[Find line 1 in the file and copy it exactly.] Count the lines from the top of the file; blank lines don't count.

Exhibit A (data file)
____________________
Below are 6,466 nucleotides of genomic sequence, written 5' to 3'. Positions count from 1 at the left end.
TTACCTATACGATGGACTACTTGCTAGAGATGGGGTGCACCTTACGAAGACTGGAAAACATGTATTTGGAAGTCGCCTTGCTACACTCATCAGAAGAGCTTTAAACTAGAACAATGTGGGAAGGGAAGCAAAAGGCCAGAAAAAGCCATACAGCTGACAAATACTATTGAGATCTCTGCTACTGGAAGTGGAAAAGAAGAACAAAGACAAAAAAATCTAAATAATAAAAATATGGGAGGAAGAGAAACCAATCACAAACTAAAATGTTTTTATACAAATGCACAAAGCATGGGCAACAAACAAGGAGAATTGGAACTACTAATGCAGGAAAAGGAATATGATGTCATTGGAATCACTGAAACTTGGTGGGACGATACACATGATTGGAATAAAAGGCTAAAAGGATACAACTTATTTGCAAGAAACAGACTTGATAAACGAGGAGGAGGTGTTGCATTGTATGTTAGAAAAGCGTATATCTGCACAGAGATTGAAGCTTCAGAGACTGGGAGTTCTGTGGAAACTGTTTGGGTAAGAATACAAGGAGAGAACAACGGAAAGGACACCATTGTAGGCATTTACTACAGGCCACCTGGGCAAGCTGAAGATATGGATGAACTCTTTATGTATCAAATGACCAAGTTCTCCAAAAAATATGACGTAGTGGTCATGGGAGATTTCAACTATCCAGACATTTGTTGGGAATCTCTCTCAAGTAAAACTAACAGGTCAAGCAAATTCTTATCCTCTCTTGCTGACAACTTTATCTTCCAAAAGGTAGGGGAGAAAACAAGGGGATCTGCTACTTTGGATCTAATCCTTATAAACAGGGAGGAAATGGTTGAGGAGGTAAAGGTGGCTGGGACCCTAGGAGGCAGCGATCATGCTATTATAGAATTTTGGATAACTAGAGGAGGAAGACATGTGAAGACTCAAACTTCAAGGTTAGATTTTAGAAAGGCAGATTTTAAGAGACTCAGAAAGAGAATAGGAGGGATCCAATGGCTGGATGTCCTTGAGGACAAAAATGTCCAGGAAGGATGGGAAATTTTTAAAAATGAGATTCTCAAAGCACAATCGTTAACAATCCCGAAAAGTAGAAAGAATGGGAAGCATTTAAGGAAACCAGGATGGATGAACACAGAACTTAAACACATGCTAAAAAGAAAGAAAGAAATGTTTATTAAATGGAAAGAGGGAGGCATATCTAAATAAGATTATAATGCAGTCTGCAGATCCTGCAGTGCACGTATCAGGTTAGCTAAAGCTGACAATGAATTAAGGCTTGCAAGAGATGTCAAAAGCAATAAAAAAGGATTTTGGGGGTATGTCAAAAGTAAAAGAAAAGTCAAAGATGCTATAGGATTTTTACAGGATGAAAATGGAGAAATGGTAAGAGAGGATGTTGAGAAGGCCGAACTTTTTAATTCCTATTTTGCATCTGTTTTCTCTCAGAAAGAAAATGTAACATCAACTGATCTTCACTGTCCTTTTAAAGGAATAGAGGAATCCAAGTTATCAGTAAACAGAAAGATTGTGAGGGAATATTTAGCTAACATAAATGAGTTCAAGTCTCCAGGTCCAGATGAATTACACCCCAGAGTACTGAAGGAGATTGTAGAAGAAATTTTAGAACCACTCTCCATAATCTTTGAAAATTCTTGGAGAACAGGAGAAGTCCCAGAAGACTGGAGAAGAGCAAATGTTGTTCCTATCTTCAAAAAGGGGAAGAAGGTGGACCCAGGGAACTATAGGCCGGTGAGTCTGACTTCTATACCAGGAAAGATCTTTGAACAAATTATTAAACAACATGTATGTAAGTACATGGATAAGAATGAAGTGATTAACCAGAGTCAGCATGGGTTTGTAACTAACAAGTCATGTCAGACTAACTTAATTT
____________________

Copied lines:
Below are 6,466 nucleotides of genomic sequence, written 5' to 3'. Positions count from 1 at the left end.